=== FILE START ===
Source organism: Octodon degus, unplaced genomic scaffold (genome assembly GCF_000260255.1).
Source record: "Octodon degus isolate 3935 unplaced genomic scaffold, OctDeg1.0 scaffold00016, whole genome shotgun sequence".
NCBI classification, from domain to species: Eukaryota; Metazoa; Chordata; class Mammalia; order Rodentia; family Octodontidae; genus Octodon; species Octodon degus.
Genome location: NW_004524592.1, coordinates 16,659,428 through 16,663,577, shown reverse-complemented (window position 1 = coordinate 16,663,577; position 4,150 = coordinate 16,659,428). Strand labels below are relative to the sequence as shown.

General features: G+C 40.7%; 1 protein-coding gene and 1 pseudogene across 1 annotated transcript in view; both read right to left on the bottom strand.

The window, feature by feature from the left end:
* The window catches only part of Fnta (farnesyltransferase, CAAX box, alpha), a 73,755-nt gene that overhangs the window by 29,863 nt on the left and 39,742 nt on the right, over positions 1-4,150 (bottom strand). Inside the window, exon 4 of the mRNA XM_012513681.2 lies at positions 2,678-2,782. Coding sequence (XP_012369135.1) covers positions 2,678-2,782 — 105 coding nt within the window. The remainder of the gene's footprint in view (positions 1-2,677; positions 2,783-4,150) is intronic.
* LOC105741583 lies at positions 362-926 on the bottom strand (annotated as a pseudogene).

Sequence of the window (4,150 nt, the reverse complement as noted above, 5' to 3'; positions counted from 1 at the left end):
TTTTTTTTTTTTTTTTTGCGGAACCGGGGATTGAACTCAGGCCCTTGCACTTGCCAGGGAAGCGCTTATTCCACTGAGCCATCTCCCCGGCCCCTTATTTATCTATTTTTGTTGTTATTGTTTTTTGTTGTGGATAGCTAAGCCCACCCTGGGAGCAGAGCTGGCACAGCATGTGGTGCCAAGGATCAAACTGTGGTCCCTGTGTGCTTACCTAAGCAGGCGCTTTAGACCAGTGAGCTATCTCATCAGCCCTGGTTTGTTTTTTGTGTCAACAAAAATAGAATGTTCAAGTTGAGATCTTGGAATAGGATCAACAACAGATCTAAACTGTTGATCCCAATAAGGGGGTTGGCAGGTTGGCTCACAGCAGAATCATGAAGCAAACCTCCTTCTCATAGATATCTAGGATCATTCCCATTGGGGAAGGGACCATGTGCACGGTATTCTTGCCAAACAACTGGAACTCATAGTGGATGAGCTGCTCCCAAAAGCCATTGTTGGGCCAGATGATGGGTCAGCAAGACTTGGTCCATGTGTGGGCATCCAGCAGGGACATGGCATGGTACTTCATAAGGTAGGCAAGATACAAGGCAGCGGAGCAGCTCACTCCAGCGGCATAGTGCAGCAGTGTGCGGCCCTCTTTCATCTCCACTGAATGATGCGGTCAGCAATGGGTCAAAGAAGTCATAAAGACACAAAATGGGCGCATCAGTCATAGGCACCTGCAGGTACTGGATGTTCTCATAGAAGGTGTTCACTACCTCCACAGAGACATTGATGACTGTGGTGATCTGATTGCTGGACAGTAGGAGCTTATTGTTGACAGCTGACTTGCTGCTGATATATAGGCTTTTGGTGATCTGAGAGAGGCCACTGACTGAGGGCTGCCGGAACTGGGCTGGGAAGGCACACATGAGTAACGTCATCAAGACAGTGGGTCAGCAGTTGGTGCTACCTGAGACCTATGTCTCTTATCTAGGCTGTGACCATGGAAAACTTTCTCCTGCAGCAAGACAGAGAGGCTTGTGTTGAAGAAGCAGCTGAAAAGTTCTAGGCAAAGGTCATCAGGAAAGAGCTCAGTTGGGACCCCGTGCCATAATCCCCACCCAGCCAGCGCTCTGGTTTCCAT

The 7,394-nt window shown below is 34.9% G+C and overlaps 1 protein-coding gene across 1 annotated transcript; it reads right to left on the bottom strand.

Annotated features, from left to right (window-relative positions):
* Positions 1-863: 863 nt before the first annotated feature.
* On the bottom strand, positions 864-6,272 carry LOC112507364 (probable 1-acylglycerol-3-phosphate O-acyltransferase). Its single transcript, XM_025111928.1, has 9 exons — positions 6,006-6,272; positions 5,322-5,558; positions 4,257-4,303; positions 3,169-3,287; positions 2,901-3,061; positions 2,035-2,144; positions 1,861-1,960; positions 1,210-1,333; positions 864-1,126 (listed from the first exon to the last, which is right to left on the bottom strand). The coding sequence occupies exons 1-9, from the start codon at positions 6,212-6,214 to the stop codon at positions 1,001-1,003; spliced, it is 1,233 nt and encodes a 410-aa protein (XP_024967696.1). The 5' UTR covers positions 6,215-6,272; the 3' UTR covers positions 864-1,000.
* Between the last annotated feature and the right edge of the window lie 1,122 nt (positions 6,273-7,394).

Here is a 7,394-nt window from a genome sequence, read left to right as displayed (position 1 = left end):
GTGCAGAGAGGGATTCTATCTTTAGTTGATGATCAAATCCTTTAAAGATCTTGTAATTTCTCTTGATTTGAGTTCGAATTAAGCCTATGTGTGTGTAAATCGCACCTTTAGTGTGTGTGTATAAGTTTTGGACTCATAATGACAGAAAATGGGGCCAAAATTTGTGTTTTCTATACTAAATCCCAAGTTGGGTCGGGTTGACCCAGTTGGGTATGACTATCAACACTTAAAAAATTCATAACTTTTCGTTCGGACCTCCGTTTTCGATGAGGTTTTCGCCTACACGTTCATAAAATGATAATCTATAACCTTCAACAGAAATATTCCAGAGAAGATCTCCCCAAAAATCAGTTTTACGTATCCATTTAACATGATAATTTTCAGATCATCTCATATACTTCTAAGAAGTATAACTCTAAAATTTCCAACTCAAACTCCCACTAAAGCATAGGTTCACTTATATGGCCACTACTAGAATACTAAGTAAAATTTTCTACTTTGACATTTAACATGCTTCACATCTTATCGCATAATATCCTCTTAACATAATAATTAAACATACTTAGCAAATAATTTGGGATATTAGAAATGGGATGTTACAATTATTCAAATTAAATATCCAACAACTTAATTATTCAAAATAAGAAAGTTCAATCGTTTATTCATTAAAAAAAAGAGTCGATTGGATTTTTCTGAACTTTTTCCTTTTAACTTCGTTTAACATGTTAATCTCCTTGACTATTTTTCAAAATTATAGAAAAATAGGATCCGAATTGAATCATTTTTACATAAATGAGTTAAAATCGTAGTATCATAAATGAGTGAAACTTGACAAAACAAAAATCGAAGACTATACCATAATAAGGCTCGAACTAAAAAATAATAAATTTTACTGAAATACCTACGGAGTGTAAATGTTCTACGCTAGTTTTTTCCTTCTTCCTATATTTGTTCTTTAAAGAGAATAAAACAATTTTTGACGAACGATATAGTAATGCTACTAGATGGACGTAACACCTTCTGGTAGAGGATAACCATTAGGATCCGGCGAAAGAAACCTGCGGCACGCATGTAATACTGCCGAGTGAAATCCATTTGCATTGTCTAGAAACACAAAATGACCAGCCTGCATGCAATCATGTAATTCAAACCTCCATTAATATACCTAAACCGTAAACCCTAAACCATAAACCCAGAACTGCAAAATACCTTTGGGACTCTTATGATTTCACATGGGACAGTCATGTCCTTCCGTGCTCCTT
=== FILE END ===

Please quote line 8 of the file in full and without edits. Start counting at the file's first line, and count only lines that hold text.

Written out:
* LOC105741583 lies at positions 362-926 on the bottom strand (annotated as a pseudogene).